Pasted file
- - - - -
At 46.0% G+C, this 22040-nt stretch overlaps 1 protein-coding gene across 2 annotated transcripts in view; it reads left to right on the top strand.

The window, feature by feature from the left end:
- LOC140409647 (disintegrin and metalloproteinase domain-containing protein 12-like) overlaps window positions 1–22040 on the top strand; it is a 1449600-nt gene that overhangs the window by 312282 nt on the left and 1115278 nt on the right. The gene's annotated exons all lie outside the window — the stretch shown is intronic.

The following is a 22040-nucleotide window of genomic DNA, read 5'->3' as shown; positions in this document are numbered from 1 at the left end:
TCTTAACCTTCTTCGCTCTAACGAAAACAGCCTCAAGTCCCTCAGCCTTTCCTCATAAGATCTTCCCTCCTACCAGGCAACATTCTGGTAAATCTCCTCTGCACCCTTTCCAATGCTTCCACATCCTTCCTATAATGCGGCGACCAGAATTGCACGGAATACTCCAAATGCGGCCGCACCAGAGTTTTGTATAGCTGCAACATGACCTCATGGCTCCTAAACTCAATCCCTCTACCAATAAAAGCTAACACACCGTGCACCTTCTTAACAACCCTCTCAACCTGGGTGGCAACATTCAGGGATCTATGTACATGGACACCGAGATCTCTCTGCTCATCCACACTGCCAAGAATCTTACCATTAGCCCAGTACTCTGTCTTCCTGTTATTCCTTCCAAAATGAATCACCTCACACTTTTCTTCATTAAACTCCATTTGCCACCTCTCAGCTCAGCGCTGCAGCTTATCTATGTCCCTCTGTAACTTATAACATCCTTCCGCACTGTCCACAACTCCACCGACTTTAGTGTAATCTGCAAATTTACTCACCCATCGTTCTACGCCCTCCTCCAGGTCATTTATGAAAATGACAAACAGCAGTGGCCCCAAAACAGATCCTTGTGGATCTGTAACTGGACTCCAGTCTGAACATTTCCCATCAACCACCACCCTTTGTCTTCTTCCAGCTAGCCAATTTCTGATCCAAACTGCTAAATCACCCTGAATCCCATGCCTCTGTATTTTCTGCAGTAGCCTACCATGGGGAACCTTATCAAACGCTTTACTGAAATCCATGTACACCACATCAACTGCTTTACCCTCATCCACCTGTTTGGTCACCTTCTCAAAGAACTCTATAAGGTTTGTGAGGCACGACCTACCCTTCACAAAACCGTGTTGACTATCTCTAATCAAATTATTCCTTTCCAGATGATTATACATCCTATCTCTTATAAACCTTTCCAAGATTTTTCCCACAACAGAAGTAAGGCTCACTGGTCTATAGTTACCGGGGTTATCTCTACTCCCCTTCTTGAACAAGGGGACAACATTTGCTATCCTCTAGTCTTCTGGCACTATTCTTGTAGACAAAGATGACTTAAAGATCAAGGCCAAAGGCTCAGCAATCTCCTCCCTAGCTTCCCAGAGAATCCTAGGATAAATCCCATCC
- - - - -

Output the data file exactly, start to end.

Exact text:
At 46.0% G+C, this 22040-nt stretch overlaps 1 protein-coding gene across 2 annotated transcripts in view; it reads left to right on the top strand.

The window, feature by feature from the left end:
- LOC140409647 (disintegrin and metalloproteinase domain-containing protein 12-like) overlaps window positions 1–22040 on the top strand; it is a 1449600-nt gene that overhangs the window by 312282 nt on the left and 1115278 nt on the right. The gene's annotated exons all lie outside the window — the stretch shown is intronic.

The following is a 22040-nucleotide window of genomic DNA, read 5'->3' as shown; positions in this document are numbered from 1 at the left end:
TCTTAACCTTCTTCGCTCTAACGAAAACAGCCTCAAGTCCCTCAGCCTTTCCTCATAAGATCTTCCCTCCTACCAGGCAACATTCTGGTAAATCTCCTCTGCACCCTTTCCAATGCTTCCACATCCTTCCTATAATGCGGCGACCAGAATTGCACGGAATACTCCAAATGCGGCCGCACCAGAGTTTTGTATAGCTGCAACATGACCTCATGGCTCCTAAACTCAATCCCTCTACCAATAAAAGCTAACACACCGTGCACCTTCTTAACAACCCTCTCAACCTGGGTGGCAACATTCAGGGATCTATGTACATGGACACCGAGATCTCTCTGCTCATCCACACTGCCAAGAATCTTACCATTAGCCCAGTACTCTGTCTTCCTGTTATTCCTTCCAAAATGAATCACCTCACACTTTTCTTCATTAAACTCCATTTGCCACCTCTCAGCTCAGCGCTGCAGCTTATCTATGTCCCTCTGTAACTTATAACATCCTTCCGCACTGTCCACAACTCCACCGACTTTAGTGTAATCTGCAAATTTACTCACCCATCGTTCTACGCCCTCCTCCAGGTCATTTATGAAAATGACAAACAGCAGTGGCCCCAAAACAGATCCTTGTGGATCTGTAACTGGACTCCAGTCTGAACATTTCCCATCAACCACCACCCTTTGTCTTCTTCCAGCTAGCCAATTTCTGATCCAAACTGCTAAATCACCCTGAATCCCATGCCTCTGTATTTTCTGCAGTAGCCTACCATGGGGAACCTTATCAAACGCTTTACTGAAATCCATGTACACCACATCAACTGCTTTACCCTCATCCACCTGTTTGGTCACCTTCTCAAAGAACTCTATAAGGTTTGTGAGGCACGACCTACCCTTCACAAAACCGTGTTGACTATCTCTAATCAAATTATTCCTTTCCAGATGATTATACATCCTATCTCTTATAAACCTTTCCAAGATTTTTCCCACAACAGAAGTAAGGCTCACTGGTCTATAGTTACCGGGGTTATCTCTACTCCCCTTCTTGAACAAGGGGACAACATTTGCTATCCTCTAGTCTTCTGGCACTATTCTTGTAGACAAAGATGACTTAAAGATCAAGGCCAAAGGCTCAGCAATCTCCTCCCTAGCTTCCCAGAGAATCCTAGGATAAATCCCATCC